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Chevron Forms Research Alliance With Penn State For Coal Conversion Technologies

Chevron Energy Technology Company, a Chevron Corporation subsidiary, has formed a research alliance with the Penn State Institutes of Energy and the Environment to research coal conversion technologies.

The joint research initiative will focus on coal chemistry and conversion technology, advanced fuels, combustion, analysis methods, reactor science, separations, process technology, and CO2/greenhouse gas management and conversion.

The alliance also will integrate research with educational and career opportunities for students and graduates specializing in coal conversion and energy technologies. Under the alliance, Chevron will provide up to $17.5 million over the next five years to the university.

Comments

Elliot

BREAKING NEWS

Chevron Develops Organic Fuel From Living Organisms

Chevron Corporation announced today a new process for creating fuel from living organisms. David J. O'Reilly, CEO, said in a rare statement, "Today Chevron has made a great stride forward in creating the fuel of tomorrow. By working with the ASPCA and various breeders around the world, we have secured the next great renewable fuel: puppies and kittens. This completes Phase I." O'Reilly went on to say that phase II was to work with various orphanages worldwide to reduce the 'blight (sic) of orphans worldwide.' After his announcement he was led to a convoy of running Chevrolet Suburbans, one for each member of his entourage. As he climbed in he said, "And don't worry about this global warming fuss, Chevron is standing by our pledge, and each puppy and kitten will be forcefed coal prior to being put down by the most toxic chemicals known to man. We are committed to the environment."

Steve

Thank you for the thoughtful contribution.

Lad

The one thing to remember about oil companies: they are wedded to the internal combustion engines and their path for continued profits is to develop the feedstock and thus fuel to drive ICEs. The easy finds appear to have been developed so now the scramble is on to extract oil from tar sands and to create feedstock from coal. The up side: less imported foreign oil. The down side: when we burn fuel in ICEs, we waste about 70% of the potential energy in the form of heat and tailpipe emissions. Makes the idea of power plants generating electrons and storing them in batteries and capacitors for use in a 90% efficient electric motors look exceptional.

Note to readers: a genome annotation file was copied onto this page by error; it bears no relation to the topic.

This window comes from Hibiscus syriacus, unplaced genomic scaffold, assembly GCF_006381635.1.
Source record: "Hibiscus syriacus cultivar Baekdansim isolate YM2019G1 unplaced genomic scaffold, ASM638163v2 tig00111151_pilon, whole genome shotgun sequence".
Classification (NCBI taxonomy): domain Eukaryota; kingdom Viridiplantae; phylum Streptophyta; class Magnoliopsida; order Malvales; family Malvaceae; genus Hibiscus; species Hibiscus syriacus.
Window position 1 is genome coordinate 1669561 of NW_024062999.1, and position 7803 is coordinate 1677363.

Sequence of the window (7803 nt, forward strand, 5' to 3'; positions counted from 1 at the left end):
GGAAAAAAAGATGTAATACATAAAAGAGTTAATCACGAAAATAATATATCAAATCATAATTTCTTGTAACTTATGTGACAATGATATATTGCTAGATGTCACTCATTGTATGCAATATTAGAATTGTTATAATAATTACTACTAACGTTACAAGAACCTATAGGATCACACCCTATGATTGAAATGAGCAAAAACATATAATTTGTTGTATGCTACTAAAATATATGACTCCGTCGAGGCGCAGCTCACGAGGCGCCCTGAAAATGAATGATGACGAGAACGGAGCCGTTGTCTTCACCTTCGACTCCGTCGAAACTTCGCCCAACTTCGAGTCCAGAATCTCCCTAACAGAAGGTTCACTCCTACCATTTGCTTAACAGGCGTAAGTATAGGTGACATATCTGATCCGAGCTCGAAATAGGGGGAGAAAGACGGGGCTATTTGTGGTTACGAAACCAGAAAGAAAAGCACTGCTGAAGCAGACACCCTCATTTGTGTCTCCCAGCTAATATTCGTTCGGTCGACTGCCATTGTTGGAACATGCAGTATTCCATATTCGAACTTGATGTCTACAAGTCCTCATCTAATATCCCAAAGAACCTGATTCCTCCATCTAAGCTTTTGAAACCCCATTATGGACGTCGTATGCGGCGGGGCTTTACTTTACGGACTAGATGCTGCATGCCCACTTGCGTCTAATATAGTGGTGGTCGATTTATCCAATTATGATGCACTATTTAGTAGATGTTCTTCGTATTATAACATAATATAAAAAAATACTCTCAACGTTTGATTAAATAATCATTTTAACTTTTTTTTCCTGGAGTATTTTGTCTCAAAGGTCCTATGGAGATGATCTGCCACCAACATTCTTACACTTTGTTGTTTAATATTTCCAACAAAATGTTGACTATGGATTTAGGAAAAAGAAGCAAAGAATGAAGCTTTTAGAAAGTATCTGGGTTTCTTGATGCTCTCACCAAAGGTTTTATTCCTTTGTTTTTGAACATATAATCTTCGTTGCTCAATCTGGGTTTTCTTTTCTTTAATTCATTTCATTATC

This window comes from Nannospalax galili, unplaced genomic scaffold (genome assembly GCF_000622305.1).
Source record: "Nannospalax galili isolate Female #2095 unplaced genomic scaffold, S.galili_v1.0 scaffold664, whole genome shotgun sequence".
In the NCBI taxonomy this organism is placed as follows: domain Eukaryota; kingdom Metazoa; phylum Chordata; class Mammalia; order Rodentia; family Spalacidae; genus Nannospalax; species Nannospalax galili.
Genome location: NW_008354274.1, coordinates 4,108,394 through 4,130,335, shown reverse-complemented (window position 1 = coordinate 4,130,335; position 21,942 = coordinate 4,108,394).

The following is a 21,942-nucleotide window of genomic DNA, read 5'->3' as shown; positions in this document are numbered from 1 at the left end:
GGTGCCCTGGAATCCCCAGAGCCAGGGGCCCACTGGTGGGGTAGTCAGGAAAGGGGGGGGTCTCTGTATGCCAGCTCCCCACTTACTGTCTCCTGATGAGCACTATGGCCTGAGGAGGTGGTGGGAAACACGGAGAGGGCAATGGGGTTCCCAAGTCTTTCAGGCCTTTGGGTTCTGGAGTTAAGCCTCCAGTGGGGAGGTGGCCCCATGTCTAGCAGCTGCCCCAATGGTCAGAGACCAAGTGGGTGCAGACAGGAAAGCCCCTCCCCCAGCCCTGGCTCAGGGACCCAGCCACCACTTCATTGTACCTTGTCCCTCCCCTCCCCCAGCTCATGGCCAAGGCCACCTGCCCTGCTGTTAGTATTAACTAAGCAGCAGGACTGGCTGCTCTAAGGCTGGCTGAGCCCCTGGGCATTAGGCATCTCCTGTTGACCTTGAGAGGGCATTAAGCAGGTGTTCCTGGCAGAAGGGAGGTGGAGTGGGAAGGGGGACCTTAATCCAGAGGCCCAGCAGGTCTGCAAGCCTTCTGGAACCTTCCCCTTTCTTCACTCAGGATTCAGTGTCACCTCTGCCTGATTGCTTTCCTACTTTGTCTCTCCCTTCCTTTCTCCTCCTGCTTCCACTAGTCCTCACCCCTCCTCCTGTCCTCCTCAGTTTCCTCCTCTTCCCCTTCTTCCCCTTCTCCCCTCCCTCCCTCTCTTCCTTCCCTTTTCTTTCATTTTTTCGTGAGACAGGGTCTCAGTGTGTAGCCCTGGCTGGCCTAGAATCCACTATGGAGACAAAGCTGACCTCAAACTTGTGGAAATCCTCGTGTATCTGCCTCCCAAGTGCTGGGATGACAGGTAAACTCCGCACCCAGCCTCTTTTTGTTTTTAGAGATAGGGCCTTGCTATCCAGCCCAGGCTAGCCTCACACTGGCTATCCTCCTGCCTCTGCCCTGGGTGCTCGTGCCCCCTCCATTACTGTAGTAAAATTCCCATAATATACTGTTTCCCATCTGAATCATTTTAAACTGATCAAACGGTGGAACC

Elliot

If they want to burn something that's fine with me. Just replace it with a renewable resource that either doesn't pollute or pollutes a lot less.

At least with oil they drill wells and that's it. Coal often requires strip mining, just utterly destroying the selected area and polluting nearby rivers with what they blast off. Then they have to process it, and even with sequestration, which is untested large scale, it is then burned in cars where it burns even less cleanly than CO2 heavy petroleum based fuel.

I'm not buying gas at Chevron anymore. Haven't bought any from Exxon in a long time. One of these companies needs to work towards finding a viable solution, one that's not just lip service. Who wants to sell me gas?

http://en.wikipedia.org/wiki/Chevron_Corporation#Environmental_record

Lad

@Elloit:

Excellent point about strip mining; all too long the mines have abused the people of states like West Virginia, etc. I saw a report on PBS about how they had ruin the people's wells and waterway even at some distance from the mining property and the current administration refused to even address the problem, continuing to let the mining interest run rampant over the people. This has to stop. It's the same old question of who owns the government. And the answer will always be the ones who contribute the money to the campaign funds. You can bet the mining interest contributes handily.

Elliot

The only way to prevent this from happening, (and it needs to be prevented, it can't be allowed for even a little while) is to get some alternatives like electric cars to mature more quickly and running the intermediate hybrid versions on biofuel.

Chevron might get away with this not only because they've got money, but they'll have an actual answer in hand, not 5 years down the road. It'll be a bad answer. It needs some competition to prevent its adoption because this WILL work if its allowed to. And a few years later the coasts will be under water.

@Lad - thanks.

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